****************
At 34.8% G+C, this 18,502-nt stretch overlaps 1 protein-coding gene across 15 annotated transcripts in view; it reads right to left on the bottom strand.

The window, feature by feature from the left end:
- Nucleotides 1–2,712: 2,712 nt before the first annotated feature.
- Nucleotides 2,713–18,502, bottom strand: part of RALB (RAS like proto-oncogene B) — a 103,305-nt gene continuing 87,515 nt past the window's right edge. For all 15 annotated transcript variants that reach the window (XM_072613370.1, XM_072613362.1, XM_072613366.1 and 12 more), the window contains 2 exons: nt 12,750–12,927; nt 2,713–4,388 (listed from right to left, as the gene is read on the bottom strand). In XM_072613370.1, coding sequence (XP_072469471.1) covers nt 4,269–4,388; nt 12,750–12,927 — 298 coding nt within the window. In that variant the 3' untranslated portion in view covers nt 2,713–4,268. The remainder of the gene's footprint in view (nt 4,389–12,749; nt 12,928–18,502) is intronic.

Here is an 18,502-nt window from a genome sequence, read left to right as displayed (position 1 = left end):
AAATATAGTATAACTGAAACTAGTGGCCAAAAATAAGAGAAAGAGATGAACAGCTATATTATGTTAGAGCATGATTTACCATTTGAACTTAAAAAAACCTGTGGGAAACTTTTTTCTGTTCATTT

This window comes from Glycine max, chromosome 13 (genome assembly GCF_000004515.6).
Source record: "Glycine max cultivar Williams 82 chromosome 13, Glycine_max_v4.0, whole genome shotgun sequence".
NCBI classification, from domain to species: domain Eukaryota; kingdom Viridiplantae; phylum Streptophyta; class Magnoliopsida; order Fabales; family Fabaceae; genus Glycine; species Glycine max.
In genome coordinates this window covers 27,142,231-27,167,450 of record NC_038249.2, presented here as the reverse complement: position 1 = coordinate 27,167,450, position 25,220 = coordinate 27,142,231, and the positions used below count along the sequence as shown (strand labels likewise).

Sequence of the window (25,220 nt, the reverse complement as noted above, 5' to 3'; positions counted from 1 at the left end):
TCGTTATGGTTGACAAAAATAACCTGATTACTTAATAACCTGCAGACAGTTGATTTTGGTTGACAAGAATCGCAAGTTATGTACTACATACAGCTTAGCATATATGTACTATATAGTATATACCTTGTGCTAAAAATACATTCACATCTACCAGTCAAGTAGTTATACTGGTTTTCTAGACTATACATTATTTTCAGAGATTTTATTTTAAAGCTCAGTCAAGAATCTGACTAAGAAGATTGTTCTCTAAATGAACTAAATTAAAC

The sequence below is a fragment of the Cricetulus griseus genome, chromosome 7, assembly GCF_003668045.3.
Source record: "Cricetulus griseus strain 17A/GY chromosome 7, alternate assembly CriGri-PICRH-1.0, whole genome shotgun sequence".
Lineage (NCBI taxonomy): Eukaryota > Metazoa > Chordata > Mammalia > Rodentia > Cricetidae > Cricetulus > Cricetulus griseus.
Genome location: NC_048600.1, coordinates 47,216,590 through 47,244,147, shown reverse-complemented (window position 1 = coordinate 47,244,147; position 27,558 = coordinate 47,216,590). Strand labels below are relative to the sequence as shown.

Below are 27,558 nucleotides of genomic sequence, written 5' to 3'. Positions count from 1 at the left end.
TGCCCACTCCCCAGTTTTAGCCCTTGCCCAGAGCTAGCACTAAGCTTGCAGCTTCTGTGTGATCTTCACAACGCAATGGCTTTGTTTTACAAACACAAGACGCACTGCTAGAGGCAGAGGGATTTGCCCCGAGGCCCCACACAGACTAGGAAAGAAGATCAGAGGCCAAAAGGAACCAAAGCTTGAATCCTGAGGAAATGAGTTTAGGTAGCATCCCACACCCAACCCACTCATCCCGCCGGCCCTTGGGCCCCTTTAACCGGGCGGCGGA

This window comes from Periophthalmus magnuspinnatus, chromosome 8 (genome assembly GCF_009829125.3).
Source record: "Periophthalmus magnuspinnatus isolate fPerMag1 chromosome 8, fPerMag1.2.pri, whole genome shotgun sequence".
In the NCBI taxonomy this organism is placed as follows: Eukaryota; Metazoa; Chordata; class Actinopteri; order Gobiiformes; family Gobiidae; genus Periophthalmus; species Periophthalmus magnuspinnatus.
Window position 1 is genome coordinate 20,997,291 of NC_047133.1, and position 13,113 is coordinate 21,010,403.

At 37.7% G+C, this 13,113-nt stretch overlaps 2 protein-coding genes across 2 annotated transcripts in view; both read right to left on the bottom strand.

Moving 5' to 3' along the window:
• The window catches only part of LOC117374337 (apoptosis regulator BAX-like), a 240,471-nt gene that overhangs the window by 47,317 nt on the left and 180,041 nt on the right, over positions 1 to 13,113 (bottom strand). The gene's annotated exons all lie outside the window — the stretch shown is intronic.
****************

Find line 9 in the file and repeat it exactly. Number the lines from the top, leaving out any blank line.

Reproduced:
NCBI classification, from domain to species: domain Eukaryota; kingdom Viridiplantae; phylum Streptophyta; class Magnoliopsida; order Fabales; family Fabaceae; genus Glycine; species Glycine max.